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An excerpt from www.HouseOfNames.com archives copyright 2000 - 2016


The Linsely family originally lived in the parish of Lindsay in the northern English county of Northumberland. Ealdric de Lindsay held estates in both Normandy and in Lincolnshire, England. He was a tenant of English estates for the Earl of Chester.

Linsely Early Origins



The surname Linsely was first found in Lanarkshire (Gaelic: Siorrachd Lannraig) a former county in the central Strathclyde region of Scotland, now divided into the Council Areas of North Lanarkshire, South Lanarkshire, and the City of Glasgow where they were descended from Randolph Lord of Toeni who was banished by Duke William from Normandy in 1058 along with many other knights. He settled on the borders of Lincolnshire and Leicestershire and erected a barony known as Linesi including Belvoir Castle. When the Duke of Normandy invaded England he was again forced to move and settled on the lands of Crawford in Lanarkshire Scotland. Earl David of Huntingdon then King David of Scotland confirmed the lands to the Clan in 1124.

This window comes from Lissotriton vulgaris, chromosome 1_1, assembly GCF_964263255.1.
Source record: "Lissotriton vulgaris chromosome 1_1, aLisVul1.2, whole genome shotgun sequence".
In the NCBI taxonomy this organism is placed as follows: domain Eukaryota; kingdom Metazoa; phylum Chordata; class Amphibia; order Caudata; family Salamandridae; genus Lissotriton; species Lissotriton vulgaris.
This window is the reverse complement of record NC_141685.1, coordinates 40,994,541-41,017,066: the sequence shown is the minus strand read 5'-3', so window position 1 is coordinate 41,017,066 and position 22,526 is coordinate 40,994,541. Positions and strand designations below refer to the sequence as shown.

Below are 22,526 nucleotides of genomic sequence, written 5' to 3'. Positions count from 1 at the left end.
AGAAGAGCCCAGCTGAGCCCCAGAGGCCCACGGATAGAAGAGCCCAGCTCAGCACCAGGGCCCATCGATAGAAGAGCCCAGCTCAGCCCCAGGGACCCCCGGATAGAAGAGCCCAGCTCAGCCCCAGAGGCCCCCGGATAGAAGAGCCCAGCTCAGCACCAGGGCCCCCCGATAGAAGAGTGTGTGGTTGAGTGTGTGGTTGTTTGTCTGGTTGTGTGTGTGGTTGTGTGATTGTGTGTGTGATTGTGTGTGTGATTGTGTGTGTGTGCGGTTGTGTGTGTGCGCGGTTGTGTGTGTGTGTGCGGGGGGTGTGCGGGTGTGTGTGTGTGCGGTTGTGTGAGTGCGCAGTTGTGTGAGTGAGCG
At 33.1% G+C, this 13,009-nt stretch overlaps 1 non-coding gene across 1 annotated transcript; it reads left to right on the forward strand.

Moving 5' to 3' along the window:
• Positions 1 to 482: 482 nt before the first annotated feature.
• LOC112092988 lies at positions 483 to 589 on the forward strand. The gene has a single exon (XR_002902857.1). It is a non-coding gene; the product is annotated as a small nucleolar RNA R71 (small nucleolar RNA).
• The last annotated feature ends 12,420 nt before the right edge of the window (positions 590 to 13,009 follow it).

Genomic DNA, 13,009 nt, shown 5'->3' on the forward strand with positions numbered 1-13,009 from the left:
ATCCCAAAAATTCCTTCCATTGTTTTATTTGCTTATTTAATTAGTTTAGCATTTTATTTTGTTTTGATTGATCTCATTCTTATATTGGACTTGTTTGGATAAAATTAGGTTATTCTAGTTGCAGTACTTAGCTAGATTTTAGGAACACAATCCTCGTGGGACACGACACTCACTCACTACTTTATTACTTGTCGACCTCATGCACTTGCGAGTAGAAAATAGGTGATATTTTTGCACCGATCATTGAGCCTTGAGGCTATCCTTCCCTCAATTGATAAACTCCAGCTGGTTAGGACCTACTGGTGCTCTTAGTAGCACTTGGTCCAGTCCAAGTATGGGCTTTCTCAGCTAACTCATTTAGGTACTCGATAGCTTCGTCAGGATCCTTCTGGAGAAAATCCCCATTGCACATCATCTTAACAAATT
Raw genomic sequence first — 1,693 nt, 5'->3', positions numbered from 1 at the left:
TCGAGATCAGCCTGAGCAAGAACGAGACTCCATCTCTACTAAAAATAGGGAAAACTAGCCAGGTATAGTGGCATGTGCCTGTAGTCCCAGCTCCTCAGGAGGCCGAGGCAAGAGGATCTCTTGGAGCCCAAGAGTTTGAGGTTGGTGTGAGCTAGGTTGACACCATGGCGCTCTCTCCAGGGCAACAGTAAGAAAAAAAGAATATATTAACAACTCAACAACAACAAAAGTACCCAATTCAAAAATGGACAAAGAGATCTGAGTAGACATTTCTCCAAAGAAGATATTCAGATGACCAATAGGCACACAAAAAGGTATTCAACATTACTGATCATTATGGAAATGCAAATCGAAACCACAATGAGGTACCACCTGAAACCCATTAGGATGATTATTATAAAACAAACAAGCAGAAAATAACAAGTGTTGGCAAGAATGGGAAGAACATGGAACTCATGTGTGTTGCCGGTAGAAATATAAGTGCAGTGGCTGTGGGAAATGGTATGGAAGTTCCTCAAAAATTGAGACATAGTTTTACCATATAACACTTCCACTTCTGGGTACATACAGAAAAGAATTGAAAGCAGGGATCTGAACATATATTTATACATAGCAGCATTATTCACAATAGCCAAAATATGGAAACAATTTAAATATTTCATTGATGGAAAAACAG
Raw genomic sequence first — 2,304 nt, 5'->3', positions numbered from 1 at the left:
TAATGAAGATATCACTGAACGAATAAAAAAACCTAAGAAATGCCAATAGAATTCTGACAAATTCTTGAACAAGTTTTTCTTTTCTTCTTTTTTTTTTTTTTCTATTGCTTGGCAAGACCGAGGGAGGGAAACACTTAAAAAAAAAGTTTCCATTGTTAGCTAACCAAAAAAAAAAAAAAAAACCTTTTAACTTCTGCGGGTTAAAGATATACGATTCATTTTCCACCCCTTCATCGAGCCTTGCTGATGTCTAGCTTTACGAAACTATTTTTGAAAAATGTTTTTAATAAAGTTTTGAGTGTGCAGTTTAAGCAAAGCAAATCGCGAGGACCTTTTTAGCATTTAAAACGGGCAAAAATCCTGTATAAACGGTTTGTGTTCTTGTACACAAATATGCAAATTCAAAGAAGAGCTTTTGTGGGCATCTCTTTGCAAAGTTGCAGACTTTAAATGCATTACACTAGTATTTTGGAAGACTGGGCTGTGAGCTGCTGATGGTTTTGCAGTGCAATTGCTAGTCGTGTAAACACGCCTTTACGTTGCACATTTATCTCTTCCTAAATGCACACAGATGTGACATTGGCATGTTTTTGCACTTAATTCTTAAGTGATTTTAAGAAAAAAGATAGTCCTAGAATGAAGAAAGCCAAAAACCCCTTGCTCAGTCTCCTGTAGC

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Linsely Spelling Variations


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Linsely Spelling Variations



Spelling variations of this family name include: Lindsay, Lyndsay, Lyndsey, Lindesey, Lindsey and many more.

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Linsely Early History


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Linsely Early History



This web page shows only a small excerpt of our Linsely research. Another 549 words (39 lines of text) covering the years 1120, 1340, 1513, 1483, 1513, 1618, 1659, 1652, 1722, 1552, 1598, 1597, 1598, 1679, 1737, 1788, 1713, 1652, 1722, 1700, 1760 and are included under the topic Early Linsely History in all our PDF Extended History products and printed products wherever possible.

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Linsely Early Notables (pre 1700)


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Linsely Early Notables (pre 1700)